What if there was a common household spice that could rebuild the gut wall to improve digestion, destroy cancer cells, stop a heart attack in its tracks and was useful for weight loss? I’m assuming you’d want to know more about it, right? The hot fruit of the cayenne plant (“capsicum annuum”) has been used as a superb culinary spice for centuries and may be the most valuable medicinal herb in the entire plant kingdom for many of the reasons mentioned above !


High in vitamins A, C, B complex, calcium and potassium, studies have shown that cayenne can rebuild the tissue in the stomach and the peristaltic action in the intestines. Moreover, cayenne acts as a catalyst and increases the effectiveness of other herbs and alternative cancer treatments.

Have you ever gone after the chips and salsa with gusto and then felt flushed while your nose started to run a little bit? Cayenne warms the body and stimulates the release of mucus from the respiratory passages. If you’ve ever eaten a fresh hot pepper, you know it clears the sinuses and causes sweating.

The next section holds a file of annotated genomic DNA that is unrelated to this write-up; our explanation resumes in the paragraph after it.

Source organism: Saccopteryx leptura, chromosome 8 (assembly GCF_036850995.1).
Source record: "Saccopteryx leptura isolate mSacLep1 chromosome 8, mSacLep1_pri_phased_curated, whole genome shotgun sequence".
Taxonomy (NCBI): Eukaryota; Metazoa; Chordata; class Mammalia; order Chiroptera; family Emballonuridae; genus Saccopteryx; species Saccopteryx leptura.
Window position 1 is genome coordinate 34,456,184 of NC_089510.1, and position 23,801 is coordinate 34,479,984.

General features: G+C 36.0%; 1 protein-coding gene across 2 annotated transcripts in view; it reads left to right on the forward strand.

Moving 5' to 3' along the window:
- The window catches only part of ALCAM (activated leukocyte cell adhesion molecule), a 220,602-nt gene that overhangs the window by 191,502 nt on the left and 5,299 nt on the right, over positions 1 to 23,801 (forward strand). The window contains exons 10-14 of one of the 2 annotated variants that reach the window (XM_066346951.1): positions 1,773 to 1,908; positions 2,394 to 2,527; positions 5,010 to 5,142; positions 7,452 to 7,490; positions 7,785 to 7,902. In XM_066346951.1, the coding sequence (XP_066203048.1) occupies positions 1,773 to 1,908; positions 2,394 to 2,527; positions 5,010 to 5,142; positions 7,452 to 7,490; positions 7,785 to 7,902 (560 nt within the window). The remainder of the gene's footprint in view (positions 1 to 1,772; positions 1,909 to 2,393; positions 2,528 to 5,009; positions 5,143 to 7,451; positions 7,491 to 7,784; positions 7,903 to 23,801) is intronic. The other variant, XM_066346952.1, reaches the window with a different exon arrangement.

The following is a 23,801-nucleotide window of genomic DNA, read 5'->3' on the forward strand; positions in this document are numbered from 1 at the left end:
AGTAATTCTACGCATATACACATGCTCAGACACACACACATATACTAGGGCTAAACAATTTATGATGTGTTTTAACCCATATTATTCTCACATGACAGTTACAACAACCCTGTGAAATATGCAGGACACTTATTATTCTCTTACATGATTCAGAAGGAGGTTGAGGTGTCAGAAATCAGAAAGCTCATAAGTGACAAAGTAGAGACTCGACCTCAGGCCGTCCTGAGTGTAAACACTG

Cayenne peppers raise the body temperature as it stimulates circulation and blood flow to the skin. Herbs that promote fever and sweating are considered to have a diaphoretic (sweat-inducing) action which helps reduce fever and relieves the congestion of colds and sinusitis.

The active ingredient in cayenne is called capsaicin and in 2004, Dr. Sanjay K. Srivastava and colleagues (University of Pittsburgh School of Medicine) treated pancreatic cells with capsaicin. They found that it disrupted mitochondrial function and induced apoptosis (programmed cell death) in cancerous cells without affecting normal pancreatic cells!

The results of the study were published in the April 20, 2005, issue of Innovations Report, in which Dr. Srivastava stated: “Our results demonstrate that capsaicin is a potent anticancer agent, induces apoptosis in cancer cells and produces no significant damage to normal pancreatic cells, indicating its potential use as a novel chemotherapeutic agent for pancreatic cancer

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